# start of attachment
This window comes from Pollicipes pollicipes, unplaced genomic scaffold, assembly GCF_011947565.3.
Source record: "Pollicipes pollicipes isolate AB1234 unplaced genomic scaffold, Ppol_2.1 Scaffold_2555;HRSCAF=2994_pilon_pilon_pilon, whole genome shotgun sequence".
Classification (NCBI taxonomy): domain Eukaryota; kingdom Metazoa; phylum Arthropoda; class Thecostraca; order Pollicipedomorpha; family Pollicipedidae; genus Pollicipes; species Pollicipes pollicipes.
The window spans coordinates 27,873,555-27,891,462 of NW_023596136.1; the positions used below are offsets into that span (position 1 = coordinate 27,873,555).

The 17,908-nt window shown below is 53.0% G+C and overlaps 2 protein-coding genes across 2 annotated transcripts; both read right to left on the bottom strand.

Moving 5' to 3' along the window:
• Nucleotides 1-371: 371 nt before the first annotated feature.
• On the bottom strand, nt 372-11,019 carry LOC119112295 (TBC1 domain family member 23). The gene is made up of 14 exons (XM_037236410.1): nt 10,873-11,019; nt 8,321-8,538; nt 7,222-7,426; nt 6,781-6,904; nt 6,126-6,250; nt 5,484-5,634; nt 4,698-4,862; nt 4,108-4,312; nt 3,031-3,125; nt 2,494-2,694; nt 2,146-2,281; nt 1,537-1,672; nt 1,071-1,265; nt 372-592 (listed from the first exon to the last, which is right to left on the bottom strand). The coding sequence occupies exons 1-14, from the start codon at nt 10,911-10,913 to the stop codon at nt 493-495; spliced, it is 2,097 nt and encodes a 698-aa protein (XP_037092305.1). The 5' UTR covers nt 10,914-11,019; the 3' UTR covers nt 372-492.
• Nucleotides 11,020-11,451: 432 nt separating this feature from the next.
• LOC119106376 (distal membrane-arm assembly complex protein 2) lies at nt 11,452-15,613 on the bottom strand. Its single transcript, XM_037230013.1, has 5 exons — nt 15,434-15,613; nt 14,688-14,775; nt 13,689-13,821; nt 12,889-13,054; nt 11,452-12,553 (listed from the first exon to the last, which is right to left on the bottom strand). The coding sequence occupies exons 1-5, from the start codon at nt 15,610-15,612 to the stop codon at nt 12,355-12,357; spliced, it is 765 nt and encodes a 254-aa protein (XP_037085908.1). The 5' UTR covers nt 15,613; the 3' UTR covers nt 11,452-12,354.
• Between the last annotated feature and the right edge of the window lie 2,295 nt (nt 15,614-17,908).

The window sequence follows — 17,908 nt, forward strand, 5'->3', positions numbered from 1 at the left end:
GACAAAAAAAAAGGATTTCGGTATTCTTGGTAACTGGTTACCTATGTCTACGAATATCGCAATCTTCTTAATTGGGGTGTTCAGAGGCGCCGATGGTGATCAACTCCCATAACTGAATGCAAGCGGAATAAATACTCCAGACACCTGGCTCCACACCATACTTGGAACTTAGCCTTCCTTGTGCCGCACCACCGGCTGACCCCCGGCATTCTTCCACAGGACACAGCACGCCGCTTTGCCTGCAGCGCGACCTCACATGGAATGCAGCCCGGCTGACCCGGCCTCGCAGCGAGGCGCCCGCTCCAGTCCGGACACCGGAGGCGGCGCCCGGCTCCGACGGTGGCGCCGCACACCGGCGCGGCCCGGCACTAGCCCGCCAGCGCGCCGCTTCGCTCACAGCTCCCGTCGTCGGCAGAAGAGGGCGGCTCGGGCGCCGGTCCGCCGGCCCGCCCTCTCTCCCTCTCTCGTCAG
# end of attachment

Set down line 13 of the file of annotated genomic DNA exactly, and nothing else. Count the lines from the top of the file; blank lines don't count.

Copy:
GACAAAAAAAAAGGATTTCGGTATTCTTGGTAACTGGTTACCTATGTCTACGAATATCGCAATCTTCTTAATTGGGGTGTTCAGAGGCGCCGATGGTGATCAACTCCCATAACTGAATGCAAGCGGAATAAATACTCCAGACACCTGGCTCCACACCATACTTGGAACTTAGCCTTCCTTGTGCCGCACCACCGGCTGACCCCCGGCATTCTTCCACAGGACACAGCACGCCGCTTTGCCTGCAGCGCGACCTCACATGGAATGCAGCCCGGCTGACCCGGCCTCGCAGCGAGGCGCCCGCTCCAGTCCGGACACCGGAGGCGGCGCCCGGCTCCGACGGTGGCGCCGCACACCGGCGCGGCCCGGCACTAGCCCGCCAGCGCGCCGCTTCGCTCACAGCTCCCGTCGTCGGCAGAAGAGGGCGGCTCGGGCGCCGGTCCGCCGGCCCGCCCTCTCTCCCTCTCTCGTCAG